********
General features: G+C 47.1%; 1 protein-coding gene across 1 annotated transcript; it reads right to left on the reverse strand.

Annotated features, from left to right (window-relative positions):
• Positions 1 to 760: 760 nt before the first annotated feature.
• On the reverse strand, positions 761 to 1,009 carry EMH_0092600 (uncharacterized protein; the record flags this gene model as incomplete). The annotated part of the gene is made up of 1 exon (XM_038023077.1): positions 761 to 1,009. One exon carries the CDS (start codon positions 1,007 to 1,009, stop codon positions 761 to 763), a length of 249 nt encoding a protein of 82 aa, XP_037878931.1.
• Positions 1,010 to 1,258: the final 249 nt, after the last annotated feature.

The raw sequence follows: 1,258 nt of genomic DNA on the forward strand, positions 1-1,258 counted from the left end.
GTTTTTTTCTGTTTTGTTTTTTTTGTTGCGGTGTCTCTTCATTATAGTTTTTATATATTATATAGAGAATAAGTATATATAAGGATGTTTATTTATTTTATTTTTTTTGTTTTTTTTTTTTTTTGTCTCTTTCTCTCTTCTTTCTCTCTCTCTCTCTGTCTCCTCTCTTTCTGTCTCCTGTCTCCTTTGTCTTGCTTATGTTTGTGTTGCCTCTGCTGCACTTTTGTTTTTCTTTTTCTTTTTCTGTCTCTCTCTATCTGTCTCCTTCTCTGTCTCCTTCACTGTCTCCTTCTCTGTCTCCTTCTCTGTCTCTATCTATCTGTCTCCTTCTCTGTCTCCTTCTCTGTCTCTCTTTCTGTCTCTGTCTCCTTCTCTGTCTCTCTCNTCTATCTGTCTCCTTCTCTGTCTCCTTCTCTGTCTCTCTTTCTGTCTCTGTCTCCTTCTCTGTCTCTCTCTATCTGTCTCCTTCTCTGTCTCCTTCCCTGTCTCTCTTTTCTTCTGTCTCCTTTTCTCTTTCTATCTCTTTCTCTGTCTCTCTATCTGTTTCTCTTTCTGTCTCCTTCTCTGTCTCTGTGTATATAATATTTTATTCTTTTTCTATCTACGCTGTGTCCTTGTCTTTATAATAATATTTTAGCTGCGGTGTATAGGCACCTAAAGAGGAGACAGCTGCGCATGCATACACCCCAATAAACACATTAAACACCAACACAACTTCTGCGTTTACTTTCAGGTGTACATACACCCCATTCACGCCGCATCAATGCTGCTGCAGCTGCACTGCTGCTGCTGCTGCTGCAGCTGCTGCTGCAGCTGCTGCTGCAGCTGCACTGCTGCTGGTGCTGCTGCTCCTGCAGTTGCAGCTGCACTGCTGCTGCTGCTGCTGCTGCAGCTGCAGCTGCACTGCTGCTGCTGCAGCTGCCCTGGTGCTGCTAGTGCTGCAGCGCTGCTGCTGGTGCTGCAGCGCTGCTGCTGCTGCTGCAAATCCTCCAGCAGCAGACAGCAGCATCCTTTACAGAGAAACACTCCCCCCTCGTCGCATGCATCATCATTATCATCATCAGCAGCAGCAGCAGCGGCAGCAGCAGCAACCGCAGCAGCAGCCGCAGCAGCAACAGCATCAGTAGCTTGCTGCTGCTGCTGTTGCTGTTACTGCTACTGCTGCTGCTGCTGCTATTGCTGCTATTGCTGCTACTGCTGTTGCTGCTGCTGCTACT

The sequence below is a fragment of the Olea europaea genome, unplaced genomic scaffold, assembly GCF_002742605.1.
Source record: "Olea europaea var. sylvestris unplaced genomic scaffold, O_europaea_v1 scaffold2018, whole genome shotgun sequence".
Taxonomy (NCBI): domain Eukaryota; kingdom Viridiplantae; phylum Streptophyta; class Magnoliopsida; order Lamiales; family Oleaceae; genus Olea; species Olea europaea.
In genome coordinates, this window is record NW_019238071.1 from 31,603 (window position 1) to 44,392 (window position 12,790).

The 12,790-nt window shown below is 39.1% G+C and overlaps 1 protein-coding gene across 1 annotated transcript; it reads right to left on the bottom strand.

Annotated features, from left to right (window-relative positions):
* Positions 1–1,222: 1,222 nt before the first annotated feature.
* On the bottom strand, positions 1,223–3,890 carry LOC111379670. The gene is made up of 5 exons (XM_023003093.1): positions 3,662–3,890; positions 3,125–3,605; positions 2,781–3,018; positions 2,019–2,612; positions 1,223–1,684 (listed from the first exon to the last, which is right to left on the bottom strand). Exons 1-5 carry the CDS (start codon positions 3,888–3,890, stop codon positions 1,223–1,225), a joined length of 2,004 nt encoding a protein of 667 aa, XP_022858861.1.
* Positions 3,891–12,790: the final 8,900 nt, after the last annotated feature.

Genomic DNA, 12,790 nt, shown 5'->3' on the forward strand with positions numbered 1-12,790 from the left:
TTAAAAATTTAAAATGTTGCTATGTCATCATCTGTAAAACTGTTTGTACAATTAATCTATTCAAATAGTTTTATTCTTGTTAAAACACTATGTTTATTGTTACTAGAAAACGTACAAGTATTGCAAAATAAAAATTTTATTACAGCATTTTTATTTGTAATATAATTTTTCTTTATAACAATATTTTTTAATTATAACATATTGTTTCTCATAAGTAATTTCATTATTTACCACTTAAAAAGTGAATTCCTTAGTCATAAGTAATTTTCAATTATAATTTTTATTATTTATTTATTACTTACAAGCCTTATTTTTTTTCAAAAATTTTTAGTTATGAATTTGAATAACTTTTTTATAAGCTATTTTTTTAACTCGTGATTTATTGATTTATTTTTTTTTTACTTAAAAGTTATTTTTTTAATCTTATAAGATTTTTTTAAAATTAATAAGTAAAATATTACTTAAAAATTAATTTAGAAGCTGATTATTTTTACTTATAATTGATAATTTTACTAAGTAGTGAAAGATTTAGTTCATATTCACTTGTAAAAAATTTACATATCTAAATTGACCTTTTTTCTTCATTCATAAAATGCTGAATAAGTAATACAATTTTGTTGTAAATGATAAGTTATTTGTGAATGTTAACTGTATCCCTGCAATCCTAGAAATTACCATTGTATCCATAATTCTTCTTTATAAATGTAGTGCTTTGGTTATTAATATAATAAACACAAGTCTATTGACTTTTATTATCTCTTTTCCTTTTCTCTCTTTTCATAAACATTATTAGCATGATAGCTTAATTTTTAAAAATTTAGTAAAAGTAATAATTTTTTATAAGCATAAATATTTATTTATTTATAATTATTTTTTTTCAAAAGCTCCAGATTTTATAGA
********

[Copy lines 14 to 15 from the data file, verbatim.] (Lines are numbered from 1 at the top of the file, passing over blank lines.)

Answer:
* Positions 1–1,222: 1,222 nt before the first annotated feature.
* On the bottom strand, positions 1,223–3,890 carry LOC111379670. The gene is made up of 5 exons (XM_023003093.1): positions 3,662–3,890; positions 3,125–3,605; positions 2,781–3,018; positions 2,019–2,612; positions 1,223–1,684 (listed from the first exon to the last, which is right to left on the bottom strand). Exons 1-5 carry the CDS (start codon positions 3,888–3,890, stop codon positions 1,223–1,225), a joined length of 2,004 nt encoding a protein of 667 aa, XP_022858861.1.